Introduction: Hanging Door Sloth

Picture of Hanging Door Sloth

This was a fun little weekend project. My friend was having an animal themed baby shower and asked if I could make some of the decorations. This was one of them, a doorway hanging three toed sloth. Ultimately, I painted it grey to match...

Step 1: The Template

Picture of The Template

The overall design was very simple. I created a template as seen above. The body is one big piece. The two front arms are slightly different so that they will be holding the door at different places. For the back legs I cut two of the same template legs, and put them at different angles when attached to the body. Lastly, I cut 4 tiny hook shaped pieces for the claws.

Step 2: Materials

Picture of Materials

For this project, all of the wood was recycled. I was renovating a closet took out all of the old paper wrapped shelves. I removed the paper and then glued different board together to make wider. To do this, I slightly scored the end of each board the full length of the board. I put wood glue same edge and then pressed the boards together with arms clamps. Once I had the boards clamped together, I took a damp paper towel and wiped the excess glue that had pressed out of the binding area. Removing the glue while still wet is easy. Waiting to remove it until it has already dried requires lots of sanding, and can discolor the wood. The small areas with dried glue also won't absorb stain as well.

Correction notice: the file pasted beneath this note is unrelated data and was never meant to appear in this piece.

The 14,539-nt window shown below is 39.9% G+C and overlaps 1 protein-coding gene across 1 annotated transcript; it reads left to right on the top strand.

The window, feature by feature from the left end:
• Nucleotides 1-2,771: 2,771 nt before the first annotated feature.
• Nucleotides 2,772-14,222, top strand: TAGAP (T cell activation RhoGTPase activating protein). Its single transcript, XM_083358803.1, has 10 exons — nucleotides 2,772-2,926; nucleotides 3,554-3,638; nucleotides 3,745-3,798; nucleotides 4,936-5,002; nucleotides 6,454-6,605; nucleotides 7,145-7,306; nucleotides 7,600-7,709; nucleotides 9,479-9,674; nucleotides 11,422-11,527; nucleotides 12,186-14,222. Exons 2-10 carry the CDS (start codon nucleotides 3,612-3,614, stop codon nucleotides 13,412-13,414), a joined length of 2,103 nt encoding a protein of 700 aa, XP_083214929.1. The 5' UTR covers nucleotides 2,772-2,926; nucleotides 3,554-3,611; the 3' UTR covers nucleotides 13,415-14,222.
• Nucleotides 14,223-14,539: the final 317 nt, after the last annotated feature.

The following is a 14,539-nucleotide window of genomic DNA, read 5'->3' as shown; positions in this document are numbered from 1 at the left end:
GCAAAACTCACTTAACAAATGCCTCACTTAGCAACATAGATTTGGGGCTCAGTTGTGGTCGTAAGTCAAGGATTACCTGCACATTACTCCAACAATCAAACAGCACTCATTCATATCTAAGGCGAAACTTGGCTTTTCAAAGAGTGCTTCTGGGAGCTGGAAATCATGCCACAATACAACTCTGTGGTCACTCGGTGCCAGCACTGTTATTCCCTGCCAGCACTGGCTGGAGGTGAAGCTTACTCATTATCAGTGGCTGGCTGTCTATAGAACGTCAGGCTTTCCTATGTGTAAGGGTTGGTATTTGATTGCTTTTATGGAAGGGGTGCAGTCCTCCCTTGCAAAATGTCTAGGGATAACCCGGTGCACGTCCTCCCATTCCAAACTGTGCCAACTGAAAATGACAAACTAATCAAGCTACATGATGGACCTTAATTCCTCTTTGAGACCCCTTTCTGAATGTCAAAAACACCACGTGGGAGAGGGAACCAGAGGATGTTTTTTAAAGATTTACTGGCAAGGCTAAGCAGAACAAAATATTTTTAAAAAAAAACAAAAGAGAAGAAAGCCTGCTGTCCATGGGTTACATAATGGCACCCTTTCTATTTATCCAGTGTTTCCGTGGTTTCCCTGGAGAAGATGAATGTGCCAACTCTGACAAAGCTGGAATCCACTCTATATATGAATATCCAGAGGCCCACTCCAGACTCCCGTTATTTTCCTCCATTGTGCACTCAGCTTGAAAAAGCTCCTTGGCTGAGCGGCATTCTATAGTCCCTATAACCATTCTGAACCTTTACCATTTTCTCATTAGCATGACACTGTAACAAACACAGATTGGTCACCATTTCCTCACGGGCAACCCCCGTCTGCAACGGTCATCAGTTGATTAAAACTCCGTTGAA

When picking which board to put together, I tried to make sure (as much as possible) that the grain and color were similar so that, once glued, they looked like the same board.

Step 3: Cutting the Pieces

Picture of Cutting the Pieces

Once the wood was fully glued, I traced templates on to the boards. The body template was traced onto a board that was a true inch wide. The arms and legs were traced onto boards that were a true 3/4 inch width.

Once I had traced all the pieces, I used a coping saw to cut out the individual pieces. This can be done more quickly with a variety of power/electric saws, but I wasn't in a rush, and sometimes I like the time and repetition of old hand tools. The claw was particularly hard because it was so small to cut out. I had, at one point, to hold it with hand clamps will sawing it.

Once the claws were cut out, I hung them from the door frame to make sure that they hooked in to the back of the molding and held tight.

Step 4: Fitting the Claws

Picture of Fitting the Claws

The last bit of cutting was just to fit the claws onto the ends of the Sloth's hands. I first placed the claws approximately where they should be for a vertical grip on the door frame. As you see in the pictures, this involved putting them at slightly different angles depending on the angle of the arm/leg.

Step 5: Placement

Picture of Placement

In order to mark the placement for the claws, I first had to mark how the arms and legs would be placed on the body section. I placed all appendages where i wanted them on the body, and marked the places lightly with a pencil. Do not mark too hard or you can indent the wood. This takes significantly more sanding to remove. Once the arms and legs were placed where I wanted them, I place the claws at each end and marked the placement lightly with a pencil. I then used the hand saw from my mitre box to cut out groves at the end of each appendage. Once the grove was cut out, I used a thin squared file to make sure the grove was even throughout.